The LUKOIL Group has Biodiversity Conservation Programs for Company subsidiaries in the Arctic Zone of the Russian Federation. As part of this program subsidiaries working in this zone (LUKOIL-Western Siberia, LUKOIL-Komi, and Varandey Terminal) draft their own programs and action plans to conserve rare types of flora and fauna (indicator species).
The Research and Development Program is aimed, among other things, at studying the biological diversity of ecosystems and reducing the impact of production. For example, in 2017 research was carried out into lacustrine-boggy landscapes in petroleum provinces in the sub-Arctic and Arctic Zones of Russia. The development of technologies and equipment to remove oil and petroleum products from bodies of water also continued.
LUKOIL applies and passes on biodiversity conservation best practices.
Training and exercises on rescuing animals in the event of oil spills were held in 2017. Many stakeholders took part in the project, including the Ministry of Natural Resources and Environment of the Russian Federation, the joint project between the UNDP-GEF and the Ministry of Natural Resources of the Russian Federation Biodiversity Conservation in the Policies and Development Programs of the Energy Sector in Russia, the World Wildlife Fund (WWF) of Russia, a number of environmental and nature conservation organizations, and the international SEA ALARM Foundation. The Varandey Terminal and LUKOIL-Komi were chosen as the base sites.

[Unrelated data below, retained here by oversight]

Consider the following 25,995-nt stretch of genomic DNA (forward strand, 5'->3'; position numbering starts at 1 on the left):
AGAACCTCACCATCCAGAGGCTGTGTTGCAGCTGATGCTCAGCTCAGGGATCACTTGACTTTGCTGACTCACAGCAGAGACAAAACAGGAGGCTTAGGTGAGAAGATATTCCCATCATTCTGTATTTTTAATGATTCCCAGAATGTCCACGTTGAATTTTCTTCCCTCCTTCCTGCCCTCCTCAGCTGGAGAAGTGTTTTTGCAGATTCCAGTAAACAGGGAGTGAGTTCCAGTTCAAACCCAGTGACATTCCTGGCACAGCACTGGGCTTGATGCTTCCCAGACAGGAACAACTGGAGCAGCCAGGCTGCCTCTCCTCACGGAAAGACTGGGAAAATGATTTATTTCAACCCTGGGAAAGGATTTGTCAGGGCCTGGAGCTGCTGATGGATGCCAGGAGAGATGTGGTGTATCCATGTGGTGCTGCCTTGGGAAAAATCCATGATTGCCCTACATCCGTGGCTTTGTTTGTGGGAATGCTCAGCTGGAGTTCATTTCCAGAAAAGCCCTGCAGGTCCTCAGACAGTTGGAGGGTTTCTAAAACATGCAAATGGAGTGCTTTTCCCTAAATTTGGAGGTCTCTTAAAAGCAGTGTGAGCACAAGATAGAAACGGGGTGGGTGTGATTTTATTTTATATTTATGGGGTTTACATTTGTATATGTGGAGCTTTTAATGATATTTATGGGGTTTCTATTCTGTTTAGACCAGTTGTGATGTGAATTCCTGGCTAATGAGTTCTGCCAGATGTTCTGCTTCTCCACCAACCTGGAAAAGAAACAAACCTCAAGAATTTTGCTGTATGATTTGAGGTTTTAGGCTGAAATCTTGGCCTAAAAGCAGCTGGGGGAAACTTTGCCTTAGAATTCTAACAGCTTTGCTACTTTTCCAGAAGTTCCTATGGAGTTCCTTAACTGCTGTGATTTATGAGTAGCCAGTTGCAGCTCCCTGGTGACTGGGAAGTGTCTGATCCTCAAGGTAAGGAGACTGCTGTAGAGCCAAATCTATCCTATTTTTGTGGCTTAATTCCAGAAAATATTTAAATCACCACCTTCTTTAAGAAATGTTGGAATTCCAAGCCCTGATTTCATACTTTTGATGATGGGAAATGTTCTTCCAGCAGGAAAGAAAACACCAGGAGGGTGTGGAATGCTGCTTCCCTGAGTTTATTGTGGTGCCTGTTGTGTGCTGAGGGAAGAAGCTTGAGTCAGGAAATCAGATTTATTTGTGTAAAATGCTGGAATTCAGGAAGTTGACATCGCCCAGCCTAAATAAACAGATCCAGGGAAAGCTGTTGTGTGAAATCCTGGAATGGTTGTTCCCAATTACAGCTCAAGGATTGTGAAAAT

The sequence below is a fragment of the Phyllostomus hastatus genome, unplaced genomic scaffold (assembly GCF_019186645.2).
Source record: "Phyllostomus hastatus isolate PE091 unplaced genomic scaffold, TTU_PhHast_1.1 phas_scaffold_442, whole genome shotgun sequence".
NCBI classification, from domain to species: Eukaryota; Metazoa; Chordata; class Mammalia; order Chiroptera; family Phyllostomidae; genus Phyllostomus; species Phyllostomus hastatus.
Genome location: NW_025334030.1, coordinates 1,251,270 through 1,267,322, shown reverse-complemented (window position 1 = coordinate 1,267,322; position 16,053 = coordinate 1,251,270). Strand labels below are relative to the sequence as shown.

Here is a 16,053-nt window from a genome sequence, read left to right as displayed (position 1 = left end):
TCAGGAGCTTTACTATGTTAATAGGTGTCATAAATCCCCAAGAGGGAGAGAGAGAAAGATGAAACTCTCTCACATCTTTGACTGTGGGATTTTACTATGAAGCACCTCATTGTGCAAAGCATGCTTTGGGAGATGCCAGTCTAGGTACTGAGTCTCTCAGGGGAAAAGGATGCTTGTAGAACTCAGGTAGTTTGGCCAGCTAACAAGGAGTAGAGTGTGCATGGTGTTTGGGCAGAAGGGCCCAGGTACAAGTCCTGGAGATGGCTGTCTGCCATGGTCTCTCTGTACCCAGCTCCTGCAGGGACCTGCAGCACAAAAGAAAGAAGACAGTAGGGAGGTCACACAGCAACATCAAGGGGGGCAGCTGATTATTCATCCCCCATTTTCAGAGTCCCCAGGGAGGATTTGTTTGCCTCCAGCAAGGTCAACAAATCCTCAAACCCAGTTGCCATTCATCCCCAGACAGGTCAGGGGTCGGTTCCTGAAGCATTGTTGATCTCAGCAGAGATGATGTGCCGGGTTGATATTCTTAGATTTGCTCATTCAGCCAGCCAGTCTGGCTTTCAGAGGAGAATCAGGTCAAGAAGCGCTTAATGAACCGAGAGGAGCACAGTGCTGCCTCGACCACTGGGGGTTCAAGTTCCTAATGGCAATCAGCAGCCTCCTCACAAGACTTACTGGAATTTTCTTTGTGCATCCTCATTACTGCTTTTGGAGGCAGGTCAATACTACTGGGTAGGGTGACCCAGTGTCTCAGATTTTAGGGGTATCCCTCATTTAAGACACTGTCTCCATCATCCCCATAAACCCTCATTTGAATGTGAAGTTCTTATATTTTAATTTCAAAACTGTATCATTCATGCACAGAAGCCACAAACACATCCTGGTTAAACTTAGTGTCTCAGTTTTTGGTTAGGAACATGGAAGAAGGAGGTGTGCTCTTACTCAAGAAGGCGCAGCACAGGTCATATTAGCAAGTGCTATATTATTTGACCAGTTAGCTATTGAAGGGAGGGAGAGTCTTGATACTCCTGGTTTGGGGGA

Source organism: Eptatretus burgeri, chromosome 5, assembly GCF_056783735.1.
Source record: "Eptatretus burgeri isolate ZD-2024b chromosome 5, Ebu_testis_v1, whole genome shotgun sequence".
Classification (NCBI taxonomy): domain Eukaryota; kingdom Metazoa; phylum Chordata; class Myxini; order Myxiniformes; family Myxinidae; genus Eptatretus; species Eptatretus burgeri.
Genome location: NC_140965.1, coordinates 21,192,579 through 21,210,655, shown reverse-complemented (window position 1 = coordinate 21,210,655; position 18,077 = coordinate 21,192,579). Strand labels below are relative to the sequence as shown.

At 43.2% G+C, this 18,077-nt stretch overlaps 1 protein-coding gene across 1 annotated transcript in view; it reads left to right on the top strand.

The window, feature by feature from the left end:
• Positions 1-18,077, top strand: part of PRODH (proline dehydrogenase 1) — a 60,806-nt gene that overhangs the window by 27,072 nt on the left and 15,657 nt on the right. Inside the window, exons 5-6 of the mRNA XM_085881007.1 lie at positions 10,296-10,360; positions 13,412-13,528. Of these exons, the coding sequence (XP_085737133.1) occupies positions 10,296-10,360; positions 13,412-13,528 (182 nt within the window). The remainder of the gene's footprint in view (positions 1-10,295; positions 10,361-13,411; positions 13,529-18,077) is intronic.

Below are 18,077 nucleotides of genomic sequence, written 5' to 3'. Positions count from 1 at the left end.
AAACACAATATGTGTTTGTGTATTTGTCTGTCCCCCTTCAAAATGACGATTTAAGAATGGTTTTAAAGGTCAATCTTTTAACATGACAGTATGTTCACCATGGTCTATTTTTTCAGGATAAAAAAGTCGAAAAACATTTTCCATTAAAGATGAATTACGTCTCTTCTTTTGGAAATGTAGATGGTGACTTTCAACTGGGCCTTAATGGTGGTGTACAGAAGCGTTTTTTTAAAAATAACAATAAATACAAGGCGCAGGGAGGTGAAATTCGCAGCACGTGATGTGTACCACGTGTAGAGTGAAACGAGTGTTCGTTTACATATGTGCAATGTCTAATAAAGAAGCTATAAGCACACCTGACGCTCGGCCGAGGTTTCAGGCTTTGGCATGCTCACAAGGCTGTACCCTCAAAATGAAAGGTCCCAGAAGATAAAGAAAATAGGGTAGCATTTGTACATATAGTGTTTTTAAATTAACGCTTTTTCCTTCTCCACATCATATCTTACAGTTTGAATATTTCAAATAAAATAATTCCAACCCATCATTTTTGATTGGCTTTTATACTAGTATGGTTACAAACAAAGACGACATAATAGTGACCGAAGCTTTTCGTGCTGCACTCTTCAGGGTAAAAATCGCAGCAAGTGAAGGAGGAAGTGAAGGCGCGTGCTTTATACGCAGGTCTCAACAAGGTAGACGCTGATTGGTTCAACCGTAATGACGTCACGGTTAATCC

The goal of the training was to implement best practices in rescuing and rehabilitating wildlife resources in the event of spills of oil and petroleum products. International experts held table-top exercises based on a simulated event and a two-week practical course on organizing the search and capture of oil-covered birds and the correct way to treat them.
A corporate document will be drafted that summarizes the training results. The knowledge received began to be shared in 2017 and this document will make it possible to share the experience gained with all LUKOIL Group subsidiaries. For example, LUKOIL-Nizhnevolzhskneft specialists held a similar seminar in the Northern Caspian with the participation of the Astrakhan Nature Reserve and the non-governmental organization Friends of the Astrakhan Nature Reserve. The seminar’s methods and materials can be used in creating an integrated regional response and preparedness centers for the protection and rescue of wildlife.
As part of the implementation of its environmental program, LUKOIL performs wide-ranging work to replenish fish stocks. In 2017, around 95.7 million fingerlings of valuable species of fish (including sturgeon, walleyes, starlet, and pike) were released into rivers and other bodies of water in the regions where the Company operates.
The most intensive work to artificially stock bodies of water is being performed in the Khanty-Mansi Autonomous Area-Yugra, the Komi Republic, the Perm Territory, and the Astrakhan Region. A total of RUB 280.2 million was spent replenishing fish stocks in 2017.
We believe the implementation of LUKOIL’s program to conserve biodiversity and local ecosystems has made a significant contribution to increasing fish numbers in local bodies of water.